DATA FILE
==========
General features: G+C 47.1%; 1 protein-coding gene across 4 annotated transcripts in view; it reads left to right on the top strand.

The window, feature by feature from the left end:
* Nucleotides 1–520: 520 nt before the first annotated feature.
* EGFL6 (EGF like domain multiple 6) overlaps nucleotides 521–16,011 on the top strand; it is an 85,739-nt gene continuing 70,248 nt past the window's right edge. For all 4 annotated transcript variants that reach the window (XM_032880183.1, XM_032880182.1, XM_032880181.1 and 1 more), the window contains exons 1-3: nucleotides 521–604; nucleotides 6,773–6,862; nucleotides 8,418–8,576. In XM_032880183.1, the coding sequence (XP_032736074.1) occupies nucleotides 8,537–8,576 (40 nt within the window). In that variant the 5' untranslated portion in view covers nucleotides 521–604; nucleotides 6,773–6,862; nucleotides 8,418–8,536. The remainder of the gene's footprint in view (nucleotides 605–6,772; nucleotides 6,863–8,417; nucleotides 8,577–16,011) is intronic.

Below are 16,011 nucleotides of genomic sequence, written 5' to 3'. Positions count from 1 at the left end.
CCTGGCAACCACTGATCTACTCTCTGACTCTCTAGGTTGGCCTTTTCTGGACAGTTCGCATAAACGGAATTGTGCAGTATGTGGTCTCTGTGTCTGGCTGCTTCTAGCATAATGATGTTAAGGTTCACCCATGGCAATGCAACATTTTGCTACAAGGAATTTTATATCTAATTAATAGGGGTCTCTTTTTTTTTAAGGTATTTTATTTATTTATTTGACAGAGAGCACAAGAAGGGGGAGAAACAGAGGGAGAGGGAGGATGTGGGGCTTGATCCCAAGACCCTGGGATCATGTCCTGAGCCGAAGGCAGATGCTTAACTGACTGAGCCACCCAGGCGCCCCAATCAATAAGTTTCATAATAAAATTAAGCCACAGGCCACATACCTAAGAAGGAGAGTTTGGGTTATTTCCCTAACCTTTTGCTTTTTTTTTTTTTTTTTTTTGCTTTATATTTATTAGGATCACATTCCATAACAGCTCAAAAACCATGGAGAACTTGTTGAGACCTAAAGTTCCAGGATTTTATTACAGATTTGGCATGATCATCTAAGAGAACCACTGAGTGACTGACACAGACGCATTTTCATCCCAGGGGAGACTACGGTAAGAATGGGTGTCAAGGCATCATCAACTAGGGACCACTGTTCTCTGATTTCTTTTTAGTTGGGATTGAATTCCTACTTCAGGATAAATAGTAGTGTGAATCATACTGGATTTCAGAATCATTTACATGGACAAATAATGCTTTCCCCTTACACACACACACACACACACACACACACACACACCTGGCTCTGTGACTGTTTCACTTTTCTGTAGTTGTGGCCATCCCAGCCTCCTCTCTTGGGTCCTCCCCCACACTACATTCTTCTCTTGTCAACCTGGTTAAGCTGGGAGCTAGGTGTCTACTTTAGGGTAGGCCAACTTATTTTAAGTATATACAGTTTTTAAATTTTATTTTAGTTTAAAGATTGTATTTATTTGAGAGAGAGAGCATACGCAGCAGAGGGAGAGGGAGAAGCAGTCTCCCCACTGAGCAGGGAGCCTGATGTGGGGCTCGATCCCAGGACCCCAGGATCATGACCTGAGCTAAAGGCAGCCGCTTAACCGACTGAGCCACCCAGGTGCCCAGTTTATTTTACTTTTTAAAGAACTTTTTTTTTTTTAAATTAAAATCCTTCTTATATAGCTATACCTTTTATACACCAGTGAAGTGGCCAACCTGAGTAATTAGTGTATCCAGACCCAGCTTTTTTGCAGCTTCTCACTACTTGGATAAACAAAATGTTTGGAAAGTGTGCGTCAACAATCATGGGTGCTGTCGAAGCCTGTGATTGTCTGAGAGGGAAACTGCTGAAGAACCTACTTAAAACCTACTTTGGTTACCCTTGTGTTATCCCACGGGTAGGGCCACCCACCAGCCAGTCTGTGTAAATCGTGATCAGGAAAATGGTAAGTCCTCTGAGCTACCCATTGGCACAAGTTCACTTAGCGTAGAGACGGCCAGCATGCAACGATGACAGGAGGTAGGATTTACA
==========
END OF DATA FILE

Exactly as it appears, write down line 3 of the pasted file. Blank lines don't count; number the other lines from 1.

* Nucleotides 1–520: 520 nt before the first annotated feature.